Even though security dealers and integrators recognize the value in staying up-to-date with the latest products, taking time out of a busy work schedule isn't easy. It can be tough enough just keeping up with the demands of business, so the idea of taking technicians out of the field and putting them in the classroom might not sound appealing. However, many distributors now offer training and product demonstrations to fit their customers' demanding schedules and competitive businesses.
Distributors have a vested interest in dealers knowing how to properly install and maintain their products. After all, if a dealer doesn't fully understand how a product works or when it's applicable, then that could also hurt a distributor's business.
“ADI recognizes the needs of our dealers and the latest trends in the market and we work to create training opportunities to enable dealers to be more competitive,” said Michael Masten , training manager, ADI, Melville , N.Y. He added that ADI's training courses are brand neutral.
Tim Rogers, Datacom Division manager, Target Distributing, Germantown , Md. , likens his company to a “convergence headquarters” for the role it can play in helping dealers sort out the new technologies popping up today. “Target Distributing has the reputation as enablers in our industry,” said Rogers . “Not only do we offer training to our dealers in their core competencies but we help expand their value to the end user by introducing them to new and exciting technologies like VoIP.”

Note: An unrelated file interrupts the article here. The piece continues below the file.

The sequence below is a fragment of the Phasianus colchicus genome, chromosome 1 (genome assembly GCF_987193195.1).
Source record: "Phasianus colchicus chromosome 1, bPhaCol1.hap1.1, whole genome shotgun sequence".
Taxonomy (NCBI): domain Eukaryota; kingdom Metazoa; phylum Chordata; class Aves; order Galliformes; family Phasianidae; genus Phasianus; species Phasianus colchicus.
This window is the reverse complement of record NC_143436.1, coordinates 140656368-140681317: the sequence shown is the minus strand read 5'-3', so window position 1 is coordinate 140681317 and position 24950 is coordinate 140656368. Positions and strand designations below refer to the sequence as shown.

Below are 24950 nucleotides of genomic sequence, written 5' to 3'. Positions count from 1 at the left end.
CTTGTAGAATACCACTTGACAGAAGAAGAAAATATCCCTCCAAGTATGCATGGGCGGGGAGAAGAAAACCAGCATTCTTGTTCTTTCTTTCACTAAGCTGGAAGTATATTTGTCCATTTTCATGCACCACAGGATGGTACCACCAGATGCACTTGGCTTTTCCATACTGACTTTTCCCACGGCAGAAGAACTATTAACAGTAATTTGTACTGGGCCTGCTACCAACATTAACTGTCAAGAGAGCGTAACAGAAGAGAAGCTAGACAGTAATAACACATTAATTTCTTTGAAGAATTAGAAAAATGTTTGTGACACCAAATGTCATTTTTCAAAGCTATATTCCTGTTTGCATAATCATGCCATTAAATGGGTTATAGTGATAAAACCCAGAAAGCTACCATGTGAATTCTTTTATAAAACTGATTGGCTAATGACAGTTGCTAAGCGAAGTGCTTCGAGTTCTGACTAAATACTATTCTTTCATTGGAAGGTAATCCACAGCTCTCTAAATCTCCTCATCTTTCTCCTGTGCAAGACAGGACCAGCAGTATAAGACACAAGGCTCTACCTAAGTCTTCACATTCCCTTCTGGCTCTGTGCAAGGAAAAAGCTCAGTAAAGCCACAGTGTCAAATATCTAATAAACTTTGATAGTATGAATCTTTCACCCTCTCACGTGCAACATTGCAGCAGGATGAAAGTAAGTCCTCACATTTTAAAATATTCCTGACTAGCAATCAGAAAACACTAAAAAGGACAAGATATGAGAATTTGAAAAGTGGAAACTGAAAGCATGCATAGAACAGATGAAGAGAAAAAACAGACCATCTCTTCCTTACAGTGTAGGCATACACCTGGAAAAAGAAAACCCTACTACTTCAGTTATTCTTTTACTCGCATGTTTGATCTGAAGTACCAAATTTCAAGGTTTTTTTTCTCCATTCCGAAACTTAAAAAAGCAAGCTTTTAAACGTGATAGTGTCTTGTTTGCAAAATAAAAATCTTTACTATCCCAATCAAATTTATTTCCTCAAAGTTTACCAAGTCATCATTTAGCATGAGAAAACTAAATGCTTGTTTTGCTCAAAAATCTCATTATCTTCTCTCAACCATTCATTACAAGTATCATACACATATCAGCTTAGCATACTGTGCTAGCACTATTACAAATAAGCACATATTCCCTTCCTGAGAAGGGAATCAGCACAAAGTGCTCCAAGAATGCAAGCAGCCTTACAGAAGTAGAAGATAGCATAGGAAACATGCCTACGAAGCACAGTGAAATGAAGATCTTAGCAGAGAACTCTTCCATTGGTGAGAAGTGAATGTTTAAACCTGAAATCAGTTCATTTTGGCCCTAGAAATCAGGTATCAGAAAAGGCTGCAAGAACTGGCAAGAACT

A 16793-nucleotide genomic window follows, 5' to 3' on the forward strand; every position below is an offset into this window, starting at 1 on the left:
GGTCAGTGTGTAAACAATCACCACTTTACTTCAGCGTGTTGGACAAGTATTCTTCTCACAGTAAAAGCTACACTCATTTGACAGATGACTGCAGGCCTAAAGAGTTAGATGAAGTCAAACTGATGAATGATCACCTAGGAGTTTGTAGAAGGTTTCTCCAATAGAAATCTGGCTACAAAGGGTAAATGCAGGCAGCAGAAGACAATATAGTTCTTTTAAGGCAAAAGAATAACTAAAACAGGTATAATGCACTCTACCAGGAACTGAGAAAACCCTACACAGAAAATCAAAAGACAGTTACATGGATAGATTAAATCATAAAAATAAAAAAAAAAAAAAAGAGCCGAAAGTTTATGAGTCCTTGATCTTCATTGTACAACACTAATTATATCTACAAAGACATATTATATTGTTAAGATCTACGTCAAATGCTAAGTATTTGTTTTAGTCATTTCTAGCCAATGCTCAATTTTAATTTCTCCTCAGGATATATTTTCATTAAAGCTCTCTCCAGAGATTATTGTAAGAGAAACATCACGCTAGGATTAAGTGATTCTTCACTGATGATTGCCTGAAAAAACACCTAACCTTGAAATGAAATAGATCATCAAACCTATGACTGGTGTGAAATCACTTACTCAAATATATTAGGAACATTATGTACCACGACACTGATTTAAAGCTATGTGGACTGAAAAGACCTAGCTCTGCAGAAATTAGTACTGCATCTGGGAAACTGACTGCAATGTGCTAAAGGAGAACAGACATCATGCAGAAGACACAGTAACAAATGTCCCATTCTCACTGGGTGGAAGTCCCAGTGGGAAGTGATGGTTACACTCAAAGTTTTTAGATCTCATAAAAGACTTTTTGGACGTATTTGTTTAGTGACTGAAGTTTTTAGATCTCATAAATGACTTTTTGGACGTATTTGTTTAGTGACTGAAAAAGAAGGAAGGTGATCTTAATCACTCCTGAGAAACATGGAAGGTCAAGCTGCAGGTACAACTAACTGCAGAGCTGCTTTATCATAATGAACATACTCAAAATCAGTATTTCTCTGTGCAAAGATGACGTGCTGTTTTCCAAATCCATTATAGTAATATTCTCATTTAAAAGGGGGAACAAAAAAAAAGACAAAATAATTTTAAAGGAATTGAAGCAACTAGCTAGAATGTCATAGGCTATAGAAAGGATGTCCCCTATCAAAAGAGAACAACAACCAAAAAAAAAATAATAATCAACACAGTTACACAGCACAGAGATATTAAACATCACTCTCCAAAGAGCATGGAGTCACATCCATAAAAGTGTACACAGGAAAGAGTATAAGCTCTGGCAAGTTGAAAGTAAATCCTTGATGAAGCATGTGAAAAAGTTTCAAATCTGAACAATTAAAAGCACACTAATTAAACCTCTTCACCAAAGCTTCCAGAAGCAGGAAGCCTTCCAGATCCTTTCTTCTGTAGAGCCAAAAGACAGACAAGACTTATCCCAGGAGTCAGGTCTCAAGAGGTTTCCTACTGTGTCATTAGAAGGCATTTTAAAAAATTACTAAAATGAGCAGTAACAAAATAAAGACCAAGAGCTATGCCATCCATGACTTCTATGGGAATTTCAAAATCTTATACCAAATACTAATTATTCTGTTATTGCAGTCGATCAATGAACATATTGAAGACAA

“One of the distinct advantages distributors offer to dealers is their ability to provide a complete solution,” explained Brian James, vice president, Northern Video Systems, Rocklin , Calif. “This is true when it comes to training and product demos. We can provide the information through training plus the demos on multiple brands and product types.”
Distributors also can enable dealers to expand their business beyond security. “Many security dealers have an opportunity to enter the installed entertainment side of the business,” noted Bob Gartland , president, AVAD, Van Nuys , Calif. “They have the client relationships and AVAD can teach them how to be in the business.”
The different types of training offered by distributors vary. As such, dealers and integrators should be sure to look around and compare the offerings to their own needs if that's an option in their location.
“SGI hosts several training courses and product demos throughout the year concerning different product categories including home automation, intrusion, fire and access control,” explained Kristen Houseton, marketing manager, SGI, San Antonio , Texas . “We hold training and counter days during business hours at our branches as well as evening events which entail manufacturer's displays, dinner, drinks, music and a raffle. We also hold our version of a tradeshow called the SGI Showcase three to four times a year with training classes throughout the day and exhibits in the evening. These typically take place at a hotel in one of our markets.”